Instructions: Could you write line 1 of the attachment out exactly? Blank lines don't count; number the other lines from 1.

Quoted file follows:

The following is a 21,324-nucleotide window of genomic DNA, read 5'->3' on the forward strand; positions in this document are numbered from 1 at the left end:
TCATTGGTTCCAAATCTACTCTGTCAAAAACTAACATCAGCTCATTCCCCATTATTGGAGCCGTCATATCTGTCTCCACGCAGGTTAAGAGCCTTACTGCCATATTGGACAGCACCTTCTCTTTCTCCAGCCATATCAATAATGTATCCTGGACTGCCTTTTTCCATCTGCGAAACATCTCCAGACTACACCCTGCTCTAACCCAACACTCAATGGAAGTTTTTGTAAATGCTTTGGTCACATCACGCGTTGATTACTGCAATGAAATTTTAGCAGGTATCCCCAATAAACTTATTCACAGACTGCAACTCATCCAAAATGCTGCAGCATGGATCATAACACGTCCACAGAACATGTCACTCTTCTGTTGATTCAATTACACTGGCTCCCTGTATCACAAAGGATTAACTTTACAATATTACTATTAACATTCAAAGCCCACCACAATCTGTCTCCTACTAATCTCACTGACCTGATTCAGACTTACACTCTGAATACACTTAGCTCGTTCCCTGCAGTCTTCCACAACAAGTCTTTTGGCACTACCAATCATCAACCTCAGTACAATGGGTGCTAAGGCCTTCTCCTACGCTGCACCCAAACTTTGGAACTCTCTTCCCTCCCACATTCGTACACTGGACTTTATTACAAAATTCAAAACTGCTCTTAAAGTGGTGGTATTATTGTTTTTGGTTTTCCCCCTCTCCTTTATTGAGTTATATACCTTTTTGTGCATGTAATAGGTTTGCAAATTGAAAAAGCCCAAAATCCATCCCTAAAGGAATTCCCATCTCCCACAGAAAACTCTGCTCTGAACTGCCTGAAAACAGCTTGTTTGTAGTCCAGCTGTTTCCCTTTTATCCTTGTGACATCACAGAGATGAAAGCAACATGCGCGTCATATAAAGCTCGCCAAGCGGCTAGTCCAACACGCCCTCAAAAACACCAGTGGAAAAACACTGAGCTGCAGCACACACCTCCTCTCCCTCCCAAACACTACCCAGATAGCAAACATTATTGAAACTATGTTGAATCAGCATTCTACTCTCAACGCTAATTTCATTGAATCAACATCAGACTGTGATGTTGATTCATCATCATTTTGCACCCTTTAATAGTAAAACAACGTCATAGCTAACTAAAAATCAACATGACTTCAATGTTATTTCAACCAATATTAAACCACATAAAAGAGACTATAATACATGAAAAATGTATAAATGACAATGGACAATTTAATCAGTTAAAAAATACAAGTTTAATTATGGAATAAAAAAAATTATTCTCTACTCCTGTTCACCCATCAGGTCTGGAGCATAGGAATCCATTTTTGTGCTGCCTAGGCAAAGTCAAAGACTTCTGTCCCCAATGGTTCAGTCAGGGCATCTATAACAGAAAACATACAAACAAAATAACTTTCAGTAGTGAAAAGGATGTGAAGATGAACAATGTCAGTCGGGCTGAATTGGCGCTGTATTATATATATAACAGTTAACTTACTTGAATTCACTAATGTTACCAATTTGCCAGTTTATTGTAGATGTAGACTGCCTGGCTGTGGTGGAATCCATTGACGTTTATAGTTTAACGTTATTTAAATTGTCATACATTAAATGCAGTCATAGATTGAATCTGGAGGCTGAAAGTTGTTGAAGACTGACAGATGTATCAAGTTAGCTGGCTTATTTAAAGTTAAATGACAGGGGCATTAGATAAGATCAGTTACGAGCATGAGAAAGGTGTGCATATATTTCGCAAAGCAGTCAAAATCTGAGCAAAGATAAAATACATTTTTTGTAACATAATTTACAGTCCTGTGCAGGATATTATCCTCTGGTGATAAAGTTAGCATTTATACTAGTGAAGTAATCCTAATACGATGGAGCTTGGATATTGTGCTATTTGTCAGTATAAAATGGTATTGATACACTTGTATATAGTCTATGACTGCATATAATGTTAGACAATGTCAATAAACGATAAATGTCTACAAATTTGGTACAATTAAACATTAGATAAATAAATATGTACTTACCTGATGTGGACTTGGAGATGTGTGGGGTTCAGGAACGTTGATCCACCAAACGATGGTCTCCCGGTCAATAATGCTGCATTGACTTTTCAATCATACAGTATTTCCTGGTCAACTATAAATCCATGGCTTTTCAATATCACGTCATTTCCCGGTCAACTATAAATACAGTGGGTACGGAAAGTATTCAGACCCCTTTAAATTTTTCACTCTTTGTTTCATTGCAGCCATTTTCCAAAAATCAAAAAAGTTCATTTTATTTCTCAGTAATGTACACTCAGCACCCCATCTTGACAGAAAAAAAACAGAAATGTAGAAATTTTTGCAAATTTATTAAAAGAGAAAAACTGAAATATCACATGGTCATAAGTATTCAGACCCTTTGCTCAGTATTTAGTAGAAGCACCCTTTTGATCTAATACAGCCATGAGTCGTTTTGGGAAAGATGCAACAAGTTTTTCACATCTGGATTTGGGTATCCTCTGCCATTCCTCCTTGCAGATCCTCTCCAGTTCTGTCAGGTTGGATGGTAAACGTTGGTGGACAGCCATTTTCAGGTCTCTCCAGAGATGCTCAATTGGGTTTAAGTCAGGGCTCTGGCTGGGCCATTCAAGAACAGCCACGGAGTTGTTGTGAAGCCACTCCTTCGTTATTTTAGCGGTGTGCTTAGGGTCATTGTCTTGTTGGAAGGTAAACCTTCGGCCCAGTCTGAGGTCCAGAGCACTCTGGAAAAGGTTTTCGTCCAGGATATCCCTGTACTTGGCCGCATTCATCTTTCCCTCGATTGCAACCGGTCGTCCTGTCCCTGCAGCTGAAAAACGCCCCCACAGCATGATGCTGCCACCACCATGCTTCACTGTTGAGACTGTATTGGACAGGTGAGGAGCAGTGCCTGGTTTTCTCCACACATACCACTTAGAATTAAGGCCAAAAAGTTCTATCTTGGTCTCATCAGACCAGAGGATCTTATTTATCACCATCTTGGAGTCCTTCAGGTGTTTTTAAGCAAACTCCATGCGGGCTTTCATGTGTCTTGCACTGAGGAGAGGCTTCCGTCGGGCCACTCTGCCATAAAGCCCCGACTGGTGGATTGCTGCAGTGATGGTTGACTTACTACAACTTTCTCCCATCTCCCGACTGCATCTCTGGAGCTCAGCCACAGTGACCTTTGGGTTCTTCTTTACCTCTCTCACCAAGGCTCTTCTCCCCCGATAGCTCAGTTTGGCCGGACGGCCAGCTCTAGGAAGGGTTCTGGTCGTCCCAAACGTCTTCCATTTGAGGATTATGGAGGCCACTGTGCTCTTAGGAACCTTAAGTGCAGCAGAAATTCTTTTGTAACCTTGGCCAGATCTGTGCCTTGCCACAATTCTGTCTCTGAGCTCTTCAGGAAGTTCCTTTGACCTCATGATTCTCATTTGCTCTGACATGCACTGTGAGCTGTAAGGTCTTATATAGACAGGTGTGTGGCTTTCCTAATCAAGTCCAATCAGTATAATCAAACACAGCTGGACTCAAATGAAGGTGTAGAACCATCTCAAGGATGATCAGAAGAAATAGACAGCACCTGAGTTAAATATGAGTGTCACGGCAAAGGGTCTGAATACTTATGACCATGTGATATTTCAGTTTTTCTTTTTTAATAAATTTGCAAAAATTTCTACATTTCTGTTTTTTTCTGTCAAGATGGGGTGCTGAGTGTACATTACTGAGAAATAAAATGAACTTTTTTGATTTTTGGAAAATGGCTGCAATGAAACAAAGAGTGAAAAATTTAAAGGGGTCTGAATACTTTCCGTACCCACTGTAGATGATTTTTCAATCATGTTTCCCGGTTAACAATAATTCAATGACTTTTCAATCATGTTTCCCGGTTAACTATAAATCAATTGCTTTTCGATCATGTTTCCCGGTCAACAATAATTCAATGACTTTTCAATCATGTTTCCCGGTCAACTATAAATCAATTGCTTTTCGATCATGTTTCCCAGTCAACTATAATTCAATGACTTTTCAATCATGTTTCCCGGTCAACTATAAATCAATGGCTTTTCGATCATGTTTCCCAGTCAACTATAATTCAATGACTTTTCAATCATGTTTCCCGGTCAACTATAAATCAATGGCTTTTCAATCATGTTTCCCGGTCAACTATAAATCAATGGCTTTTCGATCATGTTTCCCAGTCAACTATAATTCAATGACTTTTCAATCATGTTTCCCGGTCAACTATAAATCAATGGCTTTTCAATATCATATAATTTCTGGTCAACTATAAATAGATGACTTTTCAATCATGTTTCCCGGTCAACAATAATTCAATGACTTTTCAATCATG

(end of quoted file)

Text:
The following is a 21,324-nucleotide window of genomic DNA, read 5'->3' on the forward strand; positions in this document are numbered from 1 at the left end: